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An M1A1 Abrams Main Battle Tank with Company A, 1st Tank Battalion, advances along a road while receiving indirect-fire support from artillery during a Tank Mechanized Assault Course in the Quackenbush Training Area as part of Integrated Training Exercise 2-16 at Marine Corps Air Combat Center Twentynine Palms, Calif.Feb. 9, 2016. ITX is designed to prepare units for combat, under the most realistic conditions possible, focusing on battalion and squad level training.

Photo by Lance Cpl. Levi Schultz

Tank Team tackles TMAC

18 Feb 2016 | Lance Cpl. Levi Schultz The Official United States Marine Corps Public Website

The cadence of artillery and mortar fire echoing off the hillside was accompanied by a melody of humming engines as Company A, 1st Tank Battalion, engaged a notional adversary over a vast desert landscape.

Company A joined forces with multiple elements of a Marine Air Ground Task Force to form ‘Team Tank’ during a large scale assault known as a Tank Mechanized Assault Course as part of Integrated Training Exercise 2-16 in the Quackenbush Training Area at Marine Corps Air Ground Combat Center Twentynine Palms, Calif., Feb. 9, 2016.

“The TMAC takes the tank company that is here in support of the regiment and allows them to execute as a Team Tank,” said Master Sgt. Timothy P. O’Brien, tank leader, Co. A, 1st Tank Bn. “We take two tank platoons with an attached infantry platoon and allow them to execute a combined-arms, live-fire event where there is a breach involved.” 

Alongside the tank platoons and infantry platoon with Company E, 2nd Battalion, 7th Marine Regiment, the combined anti-armor team also with 2/7 and engineers with 1st Combat Engineer Battalion, based out of Marine Corps Base Camp Pendleton, supported the push across the training area. Additionally, artillery, mortars and close-air support provided the indirect-fire necessary to advance through the corridor.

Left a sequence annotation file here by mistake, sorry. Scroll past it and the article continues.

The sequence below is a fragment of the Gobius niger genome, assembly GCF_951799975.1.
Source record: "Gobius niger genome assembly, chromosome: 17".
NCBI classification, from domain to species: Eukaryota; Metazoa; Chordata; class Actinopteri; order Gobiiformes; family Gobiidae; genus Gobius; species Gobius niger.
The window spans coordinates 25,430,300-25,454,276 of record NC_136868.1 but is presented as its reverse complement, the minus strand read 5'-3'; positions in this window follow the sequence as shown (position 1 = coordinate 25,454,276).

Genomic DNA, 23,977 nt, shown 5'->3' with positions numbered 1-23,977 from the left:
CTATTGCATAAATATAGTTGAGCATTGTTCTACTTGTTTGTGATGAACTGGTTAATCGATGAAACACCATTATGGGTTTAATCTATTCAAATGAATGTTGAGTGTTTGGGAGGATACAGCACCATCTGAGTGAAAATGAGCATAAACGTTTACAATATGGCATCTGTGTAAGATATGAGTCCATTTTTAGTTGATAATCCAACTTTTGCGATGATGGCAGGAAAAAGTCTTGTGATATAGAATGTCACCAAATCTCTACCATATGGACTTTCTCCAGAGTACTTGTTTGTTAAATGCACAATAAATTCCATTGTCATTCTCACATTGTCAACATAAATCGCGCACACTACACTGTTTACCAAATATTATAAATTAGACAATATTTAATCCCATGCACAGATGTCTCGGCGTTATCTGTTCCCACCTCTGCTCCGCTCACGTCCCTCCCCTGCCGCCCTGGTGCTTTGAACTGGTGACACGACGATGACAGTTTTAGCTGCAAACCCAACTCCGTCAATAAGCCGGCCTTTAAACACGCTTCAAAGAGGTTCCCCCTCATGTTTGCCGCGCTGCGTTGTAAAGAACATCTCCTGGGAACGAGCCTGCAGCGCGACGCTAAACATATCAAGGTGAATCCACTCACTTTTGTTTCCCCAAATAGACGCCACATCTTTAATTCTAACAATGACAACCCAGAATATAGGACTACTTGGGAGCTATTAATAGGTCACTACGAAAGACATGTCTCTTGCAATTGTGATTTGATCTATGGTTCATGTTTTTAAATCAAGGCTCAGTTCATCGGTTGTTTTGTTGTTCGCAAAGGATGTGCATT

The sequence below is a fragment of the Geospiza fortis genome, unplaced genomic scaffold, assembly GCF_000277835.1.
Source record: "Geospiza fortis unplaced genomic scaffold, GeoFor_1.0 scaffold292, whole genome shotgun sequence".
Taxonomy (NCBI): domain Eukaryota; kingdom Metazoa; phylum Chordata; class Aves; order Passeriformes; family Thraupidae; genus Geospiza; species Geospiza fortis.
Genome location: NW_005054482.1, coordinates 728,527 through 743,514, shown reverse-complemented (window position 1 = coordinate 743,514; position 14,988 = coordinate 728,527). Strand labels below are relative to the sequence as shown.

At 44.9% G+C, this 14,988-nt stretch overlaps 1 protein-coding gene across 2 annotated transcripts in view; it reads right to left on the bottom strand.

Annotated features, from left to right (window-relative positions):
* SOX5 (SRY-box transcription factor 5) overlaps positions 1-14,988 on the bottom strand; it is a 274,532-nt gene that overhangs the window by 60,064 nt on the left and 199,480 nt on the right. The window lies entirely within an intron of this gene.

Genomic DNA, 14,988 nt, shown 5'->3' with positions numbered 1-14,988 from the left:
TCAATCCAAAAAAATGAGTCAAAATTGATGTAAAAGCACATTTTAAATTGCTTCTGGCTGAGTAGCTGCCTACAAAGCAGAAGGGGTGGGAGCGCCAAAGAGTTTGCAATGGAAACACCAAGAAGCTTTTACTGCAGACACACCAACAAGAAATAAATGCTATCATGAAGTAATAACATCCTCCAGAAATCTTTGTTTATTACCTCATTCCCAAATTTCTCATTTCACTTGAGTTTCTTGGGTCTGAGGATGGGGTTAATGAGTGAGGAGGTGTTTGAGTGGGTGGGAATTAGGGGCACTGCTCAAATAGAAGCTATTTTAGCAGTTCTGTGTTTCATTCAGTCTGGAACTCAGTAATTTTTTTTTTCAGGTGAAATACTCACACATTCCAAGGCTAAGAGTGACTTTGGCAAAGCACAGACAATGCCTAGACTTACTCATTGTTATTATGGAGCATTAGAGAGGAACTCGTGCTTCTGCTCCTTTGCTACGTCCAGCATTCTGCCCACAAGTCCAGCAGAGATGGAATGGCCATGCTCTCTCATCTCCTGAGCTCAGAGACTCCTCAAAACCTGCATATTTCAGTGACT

“Trying to get everything to come together at one time the right way is always a challenge,” O’Brien said. “You have a lot of different agencies from across the MAGTF coming together in one place to put their rounds on the same objective. It’s a great opportunity to bring everything together and see all the different elements of a MAGTF.” 

According to Capt. Andy S. Beavers, company commander,  Co. A, 1st Tank Bn., the exercise provided an opportunity for the Marines to experience a host of challenges that allowed them to simulate situations they would see on a battlefield.

“We did the TMAC with the intent of executing the capabilities and strengths of Team Tank in maneuver warfare to allow us to close with and destroy an enemy mechanized infantry company,” Beavers said. “We were able to execute our fire-support procedures using our company fire-support teams. Additionally, we had support from fixed and rotary wing close-air support to assist in casualty evacuation procedures we could experience in a combat scenario.”

The Marines and their commanders faced many challenges throughout the exercise, which often revolved around coordinating the different moving parts as a cohesive fighting force.

“I feel we did well in having a strategy that allowed us to remain flexible in the offense when things didn’t go according to plan,” Beavers said. “The simplicity of the plan allowed us to change task organization and use secondary forms of breaching when problems arose and original capabilities weren’t able to accomplish the mission.”

Beavers said the exercise is of great importance to not only the tank community but the Marine Corps as a whole and provided a great opportunity for Co. A to experience operating as part of a MAGTF.

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